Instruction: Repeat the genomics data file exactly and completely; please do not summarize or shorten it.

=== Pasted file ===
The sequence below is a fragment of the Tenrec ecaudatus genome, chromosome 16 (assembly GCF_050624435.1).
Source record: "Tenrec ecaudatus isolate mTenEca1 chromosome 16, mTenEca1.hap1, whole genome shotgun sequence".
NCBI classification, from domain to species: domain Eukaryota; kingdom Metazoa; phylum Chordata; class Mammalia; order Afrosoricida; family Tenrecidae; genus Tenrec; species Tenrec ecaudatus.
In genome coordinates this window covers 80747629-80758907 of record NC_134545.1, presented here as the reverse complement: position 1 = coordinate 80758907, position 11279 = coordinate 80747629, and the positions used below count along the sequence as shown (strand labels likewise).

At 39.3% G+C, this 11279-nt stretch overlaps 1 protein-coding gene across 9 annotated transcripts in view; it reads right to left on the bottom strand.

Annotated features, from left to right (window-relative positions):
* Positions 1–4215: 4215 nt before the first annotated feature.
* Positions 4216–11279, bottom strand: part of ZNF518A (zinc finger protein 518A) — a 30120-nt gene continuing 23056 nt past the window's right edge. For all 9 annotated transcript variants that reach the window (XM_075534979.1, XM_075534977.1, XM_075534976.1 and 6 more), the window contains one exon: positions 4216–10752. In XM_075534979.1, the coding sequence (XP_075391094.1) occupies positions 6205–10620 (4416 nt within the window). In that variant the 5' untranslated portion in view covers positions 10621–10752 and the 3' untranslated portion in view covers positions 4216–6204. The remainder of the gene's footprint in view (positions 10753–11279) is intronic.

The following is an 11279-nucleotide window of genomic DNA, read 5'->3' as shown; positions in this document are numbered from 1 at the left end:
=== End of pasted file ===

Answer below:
The sequence below is a fragment of the Tenrec ecaudatus genome, chromosome 16 (assembly GCF_050624435.1).
Source record: "Tenrec ecaudatus isolate mTenEca1 chromosome 16, mTenEca1.hap1, whole genome shotgun sequence".
NCBI classification, from domain to species: domain Eukaryota; kingdom Metazoa; phylum Chordata; class Mammalia; order Afrosoricida; family Tenrecidae; genus Tenrec; species Tenrec ecaudatus.
In genome coordinates this window covers 80747629-80758907 of record NC_134545.1, presented here as the reverse complement: position 1 = coordinate 80758907, position 11279 = coordinate 80747629, and the positions used below count along the sequence as shown (strand labels likewise).

At 39.3% G+C, this 11279-nt stretch overlaps 1 protein-coding gene across 9 annotated transcripts in view; it reads right to left on the bottom strand.

Annotated features, from left to right (window-relative positions):
* Positions 1–4215: 4215 nt before the first annotated feature.
* Positions 4216–11279, bottom strand: part of ZNF518A (zinc finger protein 518A) — a 30120-nt gene continuing 23056 nt past the window's right edge. For all 9 annotated transcript variants that reach the window (XM_075534979.1, XM_075534977.1, XM_075534976.1 and 6 more), the window contains one exon: positions 4216–10752. In XM_075534979.1, the coding sequence (XP_075391094.1) occupies positions 6205–10620 (4416 nt within the window). In that variant the 5' untranslated portion in view covers positions 10621–10752 and the 3' untranslated portion in view covers positions 4216–6204. The remainder of the gene's footprint in view (positions 10753–11279) is intronic.

The following is an 11279-nucleotide window of genomic DNA, read 5'->3' as shown; positions in this document are numbered from 1 at the left end: